The neo-conservative Brookings fellow and Washington Post columnist Robert Kagan wrote that the attempt “to treat Donald Trump as a normal political candidate would be laughable were it no so perilous to the republic.” He called him “a singular threat to our democracy.” This is the critical point missing from most media coverage of Trump. So what exactly does Kagan mean?
What he means is that Trump presents a risk that goes beyond his lack of the skills and temperament necessary to be president. The risk is that, as a successful demagogue, he becomes the vehicle by which the virus of fascism, the great scourge of the 20th century, is unleashed in the 21st century.
While speaking about my first novel, Christian Nation, I realized that a large part of the American public had only a vague idea of the meaning of the words “fascist” and “demagogue.” In this post I explore the meaning of fascism, and in the next I will review what we mean when we accuse a politician of demagoguery.
It’s not easy to paint a clear picture of fascism, which is a type of nationalist authoritarianism. It takes on the character of the place and age in which it arises. But wherever and whenever it erupts, fascism generally is characterized by six features:
· Nationalism. Fascism glorifies “the nation,” and is almost always nativist and xenophobic.
· Resentment of “others.” Fascism usually is based on a narrative of exaggerated humiliations designed to create a sense of victimhood. This narrative in turn always requires someone to blame, whether it be minorities in general, or a specific group like Jews, gays, intellectuals, or immigrants.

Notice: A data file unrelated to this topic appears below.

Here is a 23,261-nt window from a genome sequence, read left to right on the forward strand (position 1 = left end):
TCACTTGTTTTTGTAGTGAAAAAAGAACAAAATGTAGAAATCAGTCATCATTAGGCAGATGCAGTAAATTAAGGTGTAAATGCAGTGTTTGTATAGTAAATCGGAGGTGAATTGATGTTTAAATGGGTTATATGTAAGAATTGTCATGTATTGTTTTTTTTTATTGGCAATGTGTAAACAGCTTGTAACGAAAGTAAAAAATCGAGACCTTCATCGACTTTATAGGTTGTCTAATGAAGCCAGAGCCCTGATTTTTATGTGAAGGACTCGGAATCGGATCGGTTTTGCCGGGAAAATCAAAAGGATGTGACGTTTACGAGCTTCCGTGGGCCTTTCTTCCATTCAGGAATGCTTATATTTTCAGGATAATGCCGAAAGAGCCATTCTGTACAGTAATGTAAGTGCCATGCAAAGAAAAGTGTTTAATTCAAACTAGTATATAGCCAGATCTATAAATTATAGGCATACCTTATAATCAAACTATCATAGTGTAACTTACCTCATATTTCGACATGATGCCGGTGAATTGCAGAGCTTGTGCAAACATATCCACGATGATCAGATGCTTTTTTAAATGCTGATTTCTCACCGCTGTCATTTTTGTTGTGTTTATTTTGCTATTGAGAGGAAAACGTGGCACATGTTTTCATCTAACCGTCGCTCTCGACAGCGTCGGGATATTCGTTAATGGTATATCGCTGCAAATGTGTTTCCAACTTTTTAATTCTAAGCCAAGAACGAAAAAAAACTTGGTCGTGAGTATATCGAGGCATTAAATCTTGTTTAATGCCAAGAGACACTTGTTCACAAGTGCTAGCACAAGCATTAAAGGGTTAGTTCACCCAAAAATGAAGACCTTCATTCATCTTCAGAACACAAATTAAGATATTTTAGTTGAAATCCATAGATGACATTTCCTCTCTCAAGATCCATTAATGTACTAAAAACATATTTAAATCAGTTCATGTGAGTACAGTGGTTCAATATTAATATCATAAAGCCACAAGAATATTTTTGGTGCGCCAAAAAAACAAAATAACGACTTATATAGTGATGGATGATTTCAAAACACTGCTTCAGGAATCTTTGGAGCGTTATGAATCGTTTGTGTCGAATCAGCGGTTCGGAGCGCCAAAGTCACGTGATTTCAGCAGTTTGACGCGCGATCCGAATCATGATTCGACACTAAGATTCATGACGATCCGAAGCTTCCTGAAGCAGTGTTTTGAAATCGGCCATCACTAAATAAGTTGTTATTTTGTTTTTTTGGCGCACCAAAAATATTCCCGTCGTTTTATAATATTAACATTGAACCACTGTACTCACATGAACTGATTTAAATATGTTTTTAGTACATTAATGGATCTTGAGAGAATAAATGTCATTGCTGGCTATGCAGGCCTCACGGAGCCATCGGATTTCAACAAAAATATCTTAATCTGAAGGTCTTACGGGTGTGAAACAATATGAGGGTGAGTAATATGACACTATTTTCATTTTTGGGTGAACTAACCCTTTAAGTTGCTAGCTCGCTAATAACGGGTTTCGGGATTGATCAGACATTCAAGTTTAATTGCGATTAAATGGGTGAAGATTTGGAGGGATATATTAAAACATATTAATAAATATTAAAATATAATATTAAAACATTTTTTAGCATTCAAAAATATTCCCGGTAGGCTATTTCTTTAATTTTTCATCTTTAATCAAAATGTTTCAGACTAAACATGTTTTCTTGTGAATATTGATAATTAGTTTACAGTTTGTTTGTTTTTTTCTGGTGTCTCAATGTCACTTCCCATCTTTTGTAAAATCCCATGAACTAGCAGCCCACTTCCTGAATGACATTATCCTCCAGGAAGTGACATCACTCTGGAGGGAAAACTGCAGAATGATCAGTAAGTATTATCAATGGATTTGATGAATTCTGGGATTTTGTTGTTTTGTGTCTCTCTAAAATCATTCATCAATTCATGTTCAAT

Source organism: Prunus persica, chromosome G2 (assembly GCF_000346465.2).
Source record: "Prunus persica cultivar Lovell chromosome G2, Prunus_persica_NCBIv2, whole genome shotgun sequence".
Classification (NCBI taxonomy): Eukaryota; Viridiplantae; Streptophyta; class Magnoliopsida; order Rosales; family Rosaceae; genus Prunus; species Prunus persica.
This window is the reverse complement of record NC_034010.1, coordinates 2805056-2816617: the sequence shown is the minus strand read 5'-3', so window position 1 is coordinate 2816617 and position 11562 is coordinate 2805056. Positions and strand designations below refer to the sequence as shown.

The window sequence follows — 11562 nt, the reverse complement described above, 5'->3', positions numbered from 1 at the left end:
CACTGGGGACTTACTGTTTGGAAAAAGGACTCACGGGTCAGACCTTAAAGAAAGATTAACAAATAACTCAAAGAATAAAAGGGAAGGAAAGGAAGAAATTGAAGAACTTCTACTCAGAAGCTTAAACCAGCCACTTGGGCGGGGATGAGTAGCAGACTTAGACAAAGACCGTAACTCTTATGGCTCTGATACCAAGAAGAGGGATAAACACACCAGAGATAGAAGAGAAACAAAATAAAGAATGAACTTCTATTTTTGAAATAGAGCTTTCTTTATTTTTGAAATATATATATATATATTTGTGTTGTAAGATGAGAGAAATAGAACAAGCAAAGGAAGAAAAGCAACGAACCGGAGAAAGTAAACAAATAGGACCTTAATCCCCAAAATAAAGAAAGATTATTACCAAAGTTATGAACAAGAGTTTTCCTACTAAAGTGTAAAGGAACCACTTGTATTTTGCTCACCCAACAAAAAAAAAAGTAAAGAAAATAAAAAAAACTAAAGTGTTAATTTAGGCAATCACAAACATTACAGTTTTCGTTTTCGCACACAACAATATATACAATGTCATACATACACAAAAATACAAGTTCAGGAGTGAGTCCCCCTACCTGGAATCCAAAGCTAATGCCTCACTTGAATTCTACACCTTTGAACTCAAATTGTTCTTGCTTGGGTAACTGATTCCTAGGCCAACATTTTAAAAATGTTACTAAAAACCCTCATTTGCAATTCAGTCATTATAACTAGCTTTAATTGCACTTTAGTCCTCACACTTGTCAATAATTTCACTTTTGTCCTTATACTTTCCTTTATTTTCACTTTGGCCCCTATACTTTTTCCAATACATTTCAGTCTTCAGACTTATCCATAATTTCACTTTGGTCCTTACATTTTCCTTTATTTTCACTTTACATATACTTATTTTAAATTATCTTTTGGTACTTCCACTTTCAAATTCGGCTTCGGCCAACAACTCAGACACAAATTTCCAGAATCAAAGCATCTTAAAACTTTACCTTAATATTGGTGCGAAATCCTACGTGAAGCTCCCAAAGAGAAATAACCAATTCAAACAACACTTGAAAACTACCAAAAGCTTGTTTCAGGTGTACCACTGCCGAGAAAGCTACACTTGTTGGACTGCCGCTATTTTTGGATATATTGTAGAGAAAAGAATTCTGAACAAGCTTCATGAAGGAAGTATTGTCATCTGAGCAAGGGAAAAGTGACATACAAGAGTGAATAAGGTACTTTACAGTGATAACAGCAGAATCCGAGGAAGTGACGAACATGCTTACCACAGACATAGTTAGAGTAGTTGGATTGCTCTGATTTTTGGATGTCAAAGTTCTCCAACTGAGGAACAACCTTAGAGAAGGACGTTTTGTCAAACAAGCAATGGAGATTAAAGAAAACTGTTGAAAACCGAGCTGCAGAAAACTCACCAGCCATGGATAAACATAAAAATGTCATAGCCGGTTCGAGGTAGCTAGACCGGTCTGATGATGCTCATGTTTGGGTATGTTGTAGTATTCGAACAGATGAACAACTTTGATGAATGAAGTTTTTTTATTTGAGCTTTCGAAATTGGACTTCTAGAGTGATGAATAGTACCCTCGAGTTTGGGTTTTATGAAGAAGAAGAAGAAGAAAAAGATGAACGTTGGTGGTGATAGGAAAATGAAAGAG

· Fetishization of strength and power; contempt for the rule of law. Fascists and their followers are always marked by the crude worship of strength and machismo. They disdain weakness, which they see as explaining the many humiliations suffered by the nation. They show contempt for the rule of law, which they see as a type of weakness.
· Aggression. The fetishization of strength and power manifests itself in an approach to foreign and domestic policy that is inevitably aggressive. Fascism in power endorses violence and almost always results in war.
· Disdain for the truth. Fascists assert that their core narrative is a type of truth that is “greater” than conventional objective truth. They show contempt for reason and learning. Fascist movements are always characterized by casual and effective lying.
· Rejection of political convention. Fascist movements transcend and demolish conventional politics. They do not fit neatly on the conventional ideological spectrum. Fascist movements are not about policy, they are about the strongman and his narrative of redressing past insults, restoring national greatness, and eliminating the hated “other.” The fascist disdains the niceties of democratic culture. Because the fascist breaks all the normal rules and conventions of political life, he confounds elites and institutions, which do not know how to deal with him.